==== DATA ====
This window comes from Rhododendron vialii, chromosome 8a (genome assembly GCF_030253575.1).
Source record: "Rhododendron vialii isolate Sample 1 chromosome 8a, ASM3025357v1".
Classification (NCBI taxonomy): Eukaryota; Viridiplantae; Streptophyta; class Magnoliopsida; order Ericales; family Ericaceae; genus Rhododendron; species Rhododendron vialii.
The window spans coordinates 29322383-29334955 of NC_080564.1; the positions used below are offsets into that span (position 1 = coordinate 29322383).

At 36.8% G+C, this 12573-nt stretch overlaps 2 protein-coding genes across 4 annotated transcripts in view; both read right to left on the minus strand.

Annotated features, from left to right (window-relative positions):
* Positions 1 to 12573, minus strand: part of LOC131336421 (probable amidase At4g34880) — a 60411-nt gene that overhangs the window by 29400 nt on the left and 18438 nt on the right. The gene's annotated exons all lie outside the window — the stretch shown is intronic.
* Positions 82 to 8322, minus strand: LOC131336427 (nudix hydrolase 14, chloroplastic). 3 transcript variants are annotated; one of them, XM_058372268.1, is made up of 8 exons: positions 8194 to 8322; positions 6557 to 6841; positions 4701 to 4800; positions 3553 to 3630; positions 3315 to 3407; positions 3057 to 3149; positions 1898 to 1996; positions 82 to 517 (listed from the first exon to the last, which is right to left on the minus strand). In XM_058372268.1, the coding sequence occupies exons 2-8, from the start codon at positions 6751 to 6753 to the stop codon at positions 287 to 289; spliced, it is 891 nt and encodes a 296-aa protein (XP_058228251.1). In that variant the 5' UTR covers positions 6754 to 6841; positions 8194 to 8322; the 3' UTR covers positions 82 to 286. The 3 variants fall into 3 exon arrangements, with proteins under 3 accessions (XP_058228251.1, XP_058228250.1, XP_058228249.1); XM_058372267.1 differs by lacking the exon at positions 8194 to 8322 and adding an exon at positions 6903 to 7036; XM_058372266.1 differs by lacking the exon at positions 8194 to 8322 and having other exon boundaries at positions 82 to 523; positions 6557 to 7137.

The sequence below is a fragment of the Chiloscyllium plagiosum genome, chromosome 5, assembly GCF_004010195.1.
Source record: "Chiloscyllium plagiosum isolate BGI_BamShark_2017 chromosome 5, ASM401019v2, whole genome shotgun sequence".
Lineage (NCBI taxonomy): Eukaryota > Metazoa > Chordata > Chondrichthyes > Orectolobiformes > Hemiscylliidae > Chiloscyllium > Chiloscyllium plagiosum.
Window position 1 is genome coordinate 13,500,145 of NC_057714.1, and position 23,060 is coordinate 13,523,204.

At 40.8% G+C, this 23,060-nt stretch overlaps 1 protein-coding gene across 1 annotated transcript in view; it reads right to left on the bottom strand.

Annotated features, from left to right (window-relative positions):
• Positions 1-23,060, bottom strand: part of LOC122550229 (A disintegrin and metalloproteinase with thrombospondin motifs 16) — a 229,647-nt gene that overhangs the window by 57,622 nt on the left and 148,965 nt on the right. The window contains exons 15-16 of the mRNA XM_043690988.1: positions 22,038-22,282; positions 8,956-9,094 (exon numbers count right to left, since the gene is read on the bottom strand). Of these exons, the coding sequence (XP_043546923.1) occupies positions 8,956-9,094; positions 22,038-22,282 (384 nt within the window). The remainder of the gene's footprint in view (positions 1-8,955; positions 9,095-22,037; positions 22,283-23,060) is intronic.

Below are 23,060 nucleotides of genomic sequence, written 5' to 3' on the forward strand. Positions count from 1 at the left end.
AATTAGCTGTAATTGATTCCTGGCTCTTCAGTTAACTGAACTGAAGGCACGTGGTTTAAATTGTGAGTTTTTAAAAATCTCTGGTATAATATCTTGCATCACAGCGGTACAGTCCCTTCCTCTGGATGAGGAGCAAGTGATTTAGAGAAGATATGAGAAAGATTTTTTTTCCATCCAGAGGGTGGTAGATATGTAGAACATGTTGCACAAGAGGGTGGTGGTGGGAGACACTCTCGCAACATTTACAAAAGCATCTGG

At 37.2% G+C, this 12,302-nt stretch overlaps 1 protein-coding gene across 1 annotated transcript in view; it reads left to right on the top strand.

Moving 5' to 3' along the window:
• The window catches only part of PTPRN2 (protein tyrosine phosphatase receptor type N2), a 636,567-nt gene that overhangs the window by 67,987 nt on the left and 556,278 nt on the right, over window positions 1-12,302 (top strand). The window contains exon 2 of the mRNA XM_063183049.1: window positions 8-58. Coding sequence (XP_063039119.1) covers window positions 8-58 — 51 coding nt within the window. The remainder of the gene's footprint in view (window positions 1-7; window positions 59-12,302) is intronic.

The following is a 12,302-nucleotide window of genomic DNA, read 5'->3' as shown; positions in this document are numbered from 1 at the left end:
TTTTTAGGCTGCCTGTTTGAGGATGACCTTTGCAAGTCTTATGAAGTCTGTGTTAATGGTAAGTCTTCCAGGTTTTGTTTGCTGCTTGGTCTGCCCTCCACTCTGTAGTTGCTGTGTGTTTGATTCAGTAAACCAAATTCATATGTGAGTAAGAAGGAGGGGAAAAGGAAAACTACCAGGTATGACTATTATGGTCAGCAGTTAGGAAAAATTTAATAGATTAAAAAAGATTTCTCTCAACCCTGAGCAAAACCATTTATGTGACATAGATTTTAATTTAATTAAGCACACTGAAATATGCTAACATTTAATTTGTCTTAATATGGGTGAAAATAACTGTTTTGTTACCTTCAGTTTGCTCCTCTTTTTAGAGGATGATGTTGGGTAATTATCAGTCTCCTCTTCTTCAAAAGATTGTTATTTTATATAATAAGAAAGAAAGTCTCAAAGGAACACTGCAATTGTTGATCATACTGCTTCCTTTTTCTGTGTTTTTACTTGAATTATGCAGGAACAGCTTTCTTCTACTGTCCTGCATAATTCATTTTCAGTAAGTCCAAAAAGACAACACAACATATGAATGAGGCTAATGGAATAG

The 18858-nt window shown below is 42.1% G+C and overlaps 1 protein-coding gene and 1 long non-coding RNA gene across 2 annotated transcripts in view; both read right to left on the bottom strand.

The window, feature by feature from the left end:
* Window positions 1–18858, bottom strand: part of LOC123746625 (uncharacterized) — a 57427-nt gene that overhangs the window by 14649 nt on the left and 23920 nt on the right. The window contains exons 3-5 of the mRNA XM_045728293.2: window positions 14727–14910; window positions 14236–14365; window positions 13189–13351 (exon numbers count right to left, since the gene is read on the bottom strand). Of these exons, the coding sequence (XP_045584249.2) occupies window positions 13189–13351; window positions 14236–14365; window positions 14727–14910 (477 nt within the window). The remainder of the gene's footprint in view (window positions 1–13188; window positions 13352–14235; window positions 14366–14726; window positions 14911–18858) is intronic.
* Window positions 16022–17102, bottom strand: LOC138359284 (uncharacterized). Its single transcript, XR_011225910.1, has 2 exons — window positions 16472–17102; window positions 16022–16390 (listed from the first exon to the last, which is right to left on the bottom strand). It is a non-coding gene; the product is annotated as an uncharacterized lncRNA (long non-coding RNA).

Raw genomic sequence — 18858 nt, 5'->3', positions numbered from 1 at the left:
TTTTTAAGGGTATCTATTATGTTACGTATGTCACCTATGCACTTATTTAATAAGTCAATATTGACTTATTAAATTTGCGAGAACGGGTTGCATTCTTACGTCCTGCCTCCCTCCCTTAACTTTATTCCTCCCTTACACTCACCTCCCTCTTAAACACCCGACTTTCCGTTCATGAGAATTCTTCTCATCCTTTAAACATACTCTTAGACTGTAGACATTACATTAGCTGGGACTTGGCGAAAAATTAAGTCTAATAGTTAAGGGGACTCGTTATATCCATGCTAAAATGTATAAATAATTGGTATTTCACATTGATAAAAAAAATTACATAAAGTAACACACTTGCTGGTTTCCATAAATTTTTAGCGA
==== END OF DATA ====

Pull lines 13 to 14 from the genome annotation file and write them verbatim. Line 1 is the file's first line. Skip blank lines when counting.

At 40.8% G+C, this 23,060-nt stretch overlaps 1 protein-coding gene across 1 annotated transcript in view; it reads right to left on the bottom strand.

Annotated features, from left to right (window-relative positions):